place to another. We see how it goes from there to here, from a from-there to a to-here. This calls for more precise determination.
It could be said that change of place is a traversing of a continuous series of places, so that I can obtain the motion by taking together all the places traversed, one there and another there, and so on. But if we merely re-count the individual places, reckoning up together all the individual theres and heres, we do not experience any motion. Only when we see the moving thing in its changing over from there to here do we experience motion, transition. We must not take the places as a pure juxtaposition of there and here. Instead we must take this there as "away from there" and this here as "toward here," hence not simply a there and then again another there, but "away from there" and "toward here." We must see the presented contexture of places, the point manifold, in the horizon of an "away from there—toward here." This is primarily what Aristotle's condition κατὰ to πρότερον καὶ ὕστερον means. The there is not arbitrary; the from-there is prior, antecedent. And the to-here or hither is likewise not an arbitrary here, but for the present, as hither, it is posterior, subsequent. If we thus see the place manifold in the horizon of the "away from there—toward here" and traverse the individual places in this horizon in seeing the motion, the transition, then we retain the first traversed place as the away-from-there and expect the next place as the toward-here. Retaining the prior and expecting the posterior, we see the transition as such. If, thus retentive of the prior and expectant of the posterior, we follow the transition as such, the individual places within the whole transition, which can stretch arbitrarily far, we no longer fix the individual places as individual points or as individual theres and heres arbitrarily paired. In order to grasp and formulate the peculiar retention of the prior and expectation of the posterior to come, we say: now here, formerly there, afterward there. Each there in the nexus of "away from there—toward here" is now-there, now-there, now-there. So far as we see the point manifold in the horizon of the πρότερον and ὕστερον, when following the moving object we say at each time now-here, now-there. Only if we tacitly add this can we read off the time when we look at a watch or clock. We say "now" quite naturally and spontaneously when we look at the timepiece. It is not just a matter of course that we say "now," but in saying it we have already assigned time to the clock. It is not in the clock itself, but in saying "now" we assign it to the clock and the clock gives us the how-many of the nows.22 What is counted when we count as we follow a transition in the horizon of the ἐκ τινος εἰς τι, whether aloud or silently, is the nows. We count a sequence of nows or of thens and at-the-times. The then is the not-yet-now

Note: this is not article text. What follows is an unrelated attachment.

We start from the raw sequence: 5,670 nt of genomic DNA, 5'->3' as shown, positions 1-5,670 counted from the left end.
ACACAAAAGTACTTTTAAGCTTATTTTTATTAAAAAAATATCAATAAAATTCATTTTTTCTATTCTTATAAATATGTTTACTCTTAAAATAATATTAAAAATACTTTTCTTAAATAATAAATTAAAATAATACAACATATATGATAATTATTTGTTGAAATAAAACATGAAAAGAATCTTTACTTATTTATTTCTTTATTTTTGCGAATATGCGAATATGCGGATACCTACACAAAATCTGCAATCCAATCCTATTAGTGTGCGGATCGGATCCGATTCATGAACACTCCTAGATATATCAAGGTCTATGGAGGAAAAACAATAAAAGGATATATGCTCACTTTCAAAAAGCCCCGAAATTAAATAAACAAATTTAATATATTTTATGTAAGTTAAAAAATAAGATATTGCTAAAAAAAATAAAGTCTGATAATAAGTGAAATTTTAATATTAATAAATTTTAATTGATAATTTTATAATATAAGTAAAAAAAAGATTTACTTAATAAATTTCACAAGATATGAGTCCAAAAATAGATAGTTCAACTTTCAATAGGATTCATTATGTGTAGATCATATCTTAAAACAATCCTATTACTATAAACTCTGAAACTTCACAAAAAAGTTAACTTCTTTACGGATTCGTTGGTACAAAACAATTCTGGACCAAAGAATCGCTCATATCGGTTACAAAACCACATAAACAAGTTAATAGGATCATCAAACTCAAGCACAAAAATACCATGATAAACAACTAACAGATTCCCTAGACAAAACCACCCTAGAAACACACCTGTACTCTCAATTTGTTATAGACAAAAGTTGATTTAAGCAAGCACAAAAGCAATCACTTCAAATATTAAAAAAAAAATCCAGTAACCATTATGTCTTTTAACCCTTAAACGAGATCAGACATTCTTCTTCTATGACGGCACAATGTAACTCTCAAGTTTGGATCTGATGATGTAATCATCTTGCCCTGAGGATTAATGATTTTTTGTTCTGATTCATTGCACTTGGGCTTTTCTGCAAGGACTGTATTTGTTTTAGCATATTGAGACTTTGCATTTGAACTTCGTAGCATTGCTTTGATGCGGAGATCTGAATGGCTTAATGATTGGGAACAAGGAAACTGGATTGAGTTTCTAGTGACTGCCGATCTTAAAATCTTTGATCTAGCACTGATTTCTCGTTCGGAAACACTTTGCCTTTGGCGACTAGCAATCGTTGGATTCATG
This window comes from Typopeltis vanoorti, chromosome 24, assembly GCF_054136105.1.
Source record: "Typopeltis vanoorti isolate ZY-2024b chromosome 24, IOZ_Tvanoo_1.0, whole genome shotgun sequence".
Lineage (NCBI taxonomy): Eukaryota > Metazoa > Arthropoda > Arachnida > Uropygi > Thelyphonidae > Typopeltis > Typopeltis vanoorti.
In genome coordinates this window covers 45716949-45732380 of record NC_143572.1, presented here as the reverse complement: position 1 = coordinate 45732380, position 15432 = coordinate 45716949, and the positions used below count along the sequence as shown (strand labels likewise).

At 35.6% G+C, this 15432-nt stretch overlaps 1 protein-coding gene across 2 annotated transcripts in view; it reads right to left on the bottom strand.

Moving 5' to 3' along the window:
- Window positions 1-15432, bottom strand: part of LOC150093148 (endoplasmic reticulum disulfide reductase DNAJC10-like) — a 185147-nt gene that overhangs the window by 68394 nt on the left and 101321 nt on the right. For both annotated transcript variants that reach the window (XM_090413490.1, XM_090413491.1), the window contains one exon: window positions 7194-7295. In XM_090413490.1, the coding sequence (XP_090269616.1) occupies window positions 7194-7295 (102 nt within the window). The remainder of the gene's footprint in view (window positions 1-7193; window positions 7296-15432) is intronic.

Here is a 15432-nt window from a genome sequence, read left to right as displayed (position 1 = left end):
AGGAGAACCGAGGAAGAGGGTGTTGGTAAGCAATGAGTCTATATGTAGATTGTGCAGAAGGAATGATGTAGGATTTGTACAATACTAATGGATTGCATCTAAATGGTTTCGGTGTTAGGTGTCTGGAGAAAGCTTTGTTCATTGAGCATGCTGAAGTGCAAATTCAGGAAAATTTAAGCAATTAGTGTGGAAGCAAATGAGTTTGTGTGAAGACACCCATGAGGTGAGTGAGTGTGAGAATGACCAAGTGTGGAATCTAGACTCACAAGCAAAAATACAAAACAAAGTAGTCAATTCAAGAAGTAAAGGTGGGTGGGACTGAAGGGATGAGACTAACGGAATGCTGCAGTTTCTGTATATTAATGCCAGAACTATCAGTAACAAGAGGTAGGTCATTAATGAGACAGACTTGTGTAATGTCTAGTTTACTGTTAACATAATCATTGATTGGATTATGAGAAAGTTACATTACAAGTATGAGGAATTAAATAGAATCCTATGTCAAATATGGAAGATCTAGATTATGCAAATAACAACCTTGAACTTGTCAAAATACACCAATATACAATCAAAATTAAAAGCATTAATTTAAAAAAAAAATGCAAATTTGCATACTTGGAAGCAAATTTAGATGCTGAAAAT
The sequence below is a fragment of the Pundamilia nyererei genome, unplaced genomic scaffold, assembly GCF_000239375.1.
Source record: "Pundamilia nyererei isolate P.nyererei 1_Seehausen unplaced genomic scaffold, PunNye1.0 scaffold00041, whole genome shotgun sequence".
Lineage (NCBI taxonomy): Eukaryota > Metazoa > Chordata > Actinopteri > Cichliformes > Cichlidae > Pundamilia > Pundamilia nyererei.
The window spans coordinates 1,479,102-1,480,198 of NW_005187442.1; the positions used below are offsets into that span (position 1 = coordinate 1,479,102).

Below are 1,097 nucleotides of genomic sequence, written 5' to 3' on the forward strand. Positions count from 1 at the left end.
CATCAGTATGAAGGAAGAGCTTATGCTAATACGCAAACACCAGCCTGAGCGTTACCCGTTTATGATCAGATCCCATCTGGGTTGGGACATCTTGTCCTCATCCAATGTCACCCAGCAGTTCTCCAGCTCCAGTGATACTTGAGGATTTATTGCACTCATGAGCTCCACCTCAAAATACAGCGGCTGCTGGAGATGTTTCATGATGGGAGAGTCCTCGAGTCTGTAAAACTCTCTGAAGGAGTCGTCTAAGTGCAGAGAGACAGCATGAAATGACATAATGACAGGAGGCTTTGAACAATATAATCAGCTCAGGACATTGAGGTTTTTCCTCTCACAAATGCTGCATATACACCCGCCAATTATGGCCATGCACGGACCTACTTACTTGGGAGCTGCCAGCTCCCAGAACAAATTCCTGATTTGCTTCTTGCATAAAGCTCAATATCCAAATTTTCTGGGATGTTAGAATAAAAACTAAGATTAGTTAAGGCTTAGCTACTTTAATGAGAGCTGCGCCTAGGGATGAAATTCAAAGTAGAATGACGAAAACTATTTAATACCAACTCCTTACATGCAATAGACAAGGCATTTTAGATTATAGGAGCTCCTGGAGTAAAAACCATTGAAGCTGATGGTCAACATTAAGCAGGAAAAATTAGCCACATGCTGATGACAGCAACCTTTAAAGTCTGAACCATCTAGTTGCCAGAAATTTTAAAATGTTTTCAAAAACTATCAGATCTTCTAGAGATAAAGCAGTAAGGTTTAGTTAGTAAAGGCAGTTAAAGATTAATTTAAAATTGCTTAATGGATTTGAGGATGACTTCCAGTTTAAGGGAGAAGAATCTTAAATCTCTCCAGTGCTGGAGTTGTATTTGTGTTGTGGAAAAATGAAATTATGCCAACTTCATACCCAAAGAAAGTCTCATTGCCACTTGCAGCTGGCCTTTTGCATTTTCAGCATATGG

22. Assignment [Vorgabe] is at bottom the threefold ecstatically horizonal structure of temporality. Temporality [Zeitlichkeit] assigns the now to itself.